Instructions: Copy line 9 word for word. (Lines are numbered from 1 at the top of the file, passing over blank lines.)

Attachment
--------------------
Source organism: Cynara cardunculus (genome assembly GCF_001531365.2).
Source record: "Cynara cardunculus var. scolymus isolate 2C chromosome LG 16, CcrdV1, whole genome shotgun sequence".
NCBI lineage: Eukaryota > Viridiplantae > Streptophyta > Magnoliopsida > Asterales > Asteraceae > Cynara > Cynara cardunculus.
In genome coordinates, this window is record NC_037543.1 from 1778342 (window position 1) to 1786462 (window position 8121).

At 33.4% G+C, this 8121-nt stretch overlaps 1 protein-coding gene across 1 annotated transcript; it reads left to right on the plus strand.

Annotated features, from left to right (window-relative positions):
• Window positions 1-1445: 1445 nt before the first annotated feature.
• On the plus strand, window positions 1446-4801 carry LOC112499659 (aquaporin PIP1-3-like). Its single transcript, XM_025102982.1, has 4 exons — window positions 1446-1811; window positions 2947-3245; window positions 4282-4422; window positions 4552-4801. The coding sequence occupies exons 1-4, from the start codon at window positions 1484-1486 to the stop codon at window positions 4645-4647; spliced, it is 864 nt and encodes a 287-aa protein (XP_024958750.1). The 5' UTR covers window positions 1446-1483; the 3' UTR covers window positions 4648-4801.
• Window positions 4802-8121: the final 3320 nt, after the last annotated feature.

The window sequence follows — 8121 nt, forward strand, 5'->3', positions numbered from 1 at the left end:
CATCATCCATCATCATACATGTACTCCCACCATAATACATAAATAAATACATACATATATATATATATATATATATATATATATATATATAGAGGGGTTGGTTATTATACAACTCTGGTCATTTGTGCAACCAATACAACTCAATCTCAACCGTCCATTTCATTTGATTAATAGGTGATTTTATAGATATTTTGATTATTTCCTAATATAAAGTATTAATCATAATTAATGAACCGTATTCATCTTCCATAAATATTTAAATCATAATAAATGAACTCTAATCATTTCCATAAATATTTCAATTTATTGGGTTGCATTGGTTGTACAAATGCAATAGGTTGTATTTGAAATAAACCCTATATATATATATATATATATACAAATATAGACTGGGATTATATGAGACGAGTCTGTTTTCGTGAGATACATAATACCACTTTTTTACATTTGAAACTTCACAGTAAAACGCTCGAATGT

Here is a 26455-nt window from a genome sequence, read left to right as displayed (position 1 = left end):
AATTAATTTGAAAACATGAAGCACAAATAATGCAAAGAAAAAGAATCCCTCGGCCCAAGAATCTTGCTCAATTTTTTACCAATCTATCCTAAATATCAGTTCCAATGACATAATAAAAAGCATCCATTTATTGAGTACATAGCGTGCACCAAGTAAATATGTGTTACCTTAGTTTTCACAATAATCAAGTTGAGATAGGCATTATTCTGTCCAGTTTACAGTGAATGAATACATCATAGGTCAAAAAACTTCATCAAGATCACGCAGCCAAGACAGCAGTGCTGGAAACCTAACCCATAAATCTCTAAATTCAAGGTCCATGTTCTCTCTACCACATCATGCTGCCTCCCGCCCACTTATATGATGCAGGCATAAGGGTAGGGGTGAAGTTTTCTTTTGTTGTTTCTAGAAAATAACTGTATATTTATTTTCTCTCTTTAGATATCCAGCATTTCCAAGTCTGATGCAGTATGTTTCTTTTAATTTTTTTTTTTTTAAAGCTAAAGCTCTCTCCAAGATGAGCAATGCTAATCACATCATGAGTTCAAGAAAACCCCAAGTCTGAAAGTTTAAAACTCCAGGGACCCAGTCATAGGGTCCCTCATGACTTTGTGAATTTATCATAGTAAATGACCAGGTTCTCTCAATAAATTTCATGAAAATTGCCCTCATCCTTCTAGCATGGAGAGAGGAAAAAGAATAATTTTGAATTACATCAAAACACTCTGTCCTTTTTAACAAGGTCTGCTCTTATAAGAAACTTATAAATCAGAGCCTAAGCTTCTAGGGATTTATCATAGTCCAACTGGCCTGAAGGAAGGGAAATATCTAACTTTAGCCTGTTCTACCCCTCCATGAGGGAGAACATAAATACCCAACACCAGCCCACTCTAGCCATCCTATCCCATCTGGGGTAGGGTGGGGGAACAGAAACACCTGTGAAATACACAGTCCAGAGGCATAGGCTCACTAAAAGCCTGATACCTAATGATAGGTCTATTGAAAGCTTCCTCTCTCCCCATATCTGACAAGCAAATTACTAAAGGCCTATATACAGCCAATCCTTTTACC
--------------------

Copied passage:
• Window positions 4802-8121: the final 3320 nt, after the last annotated feature.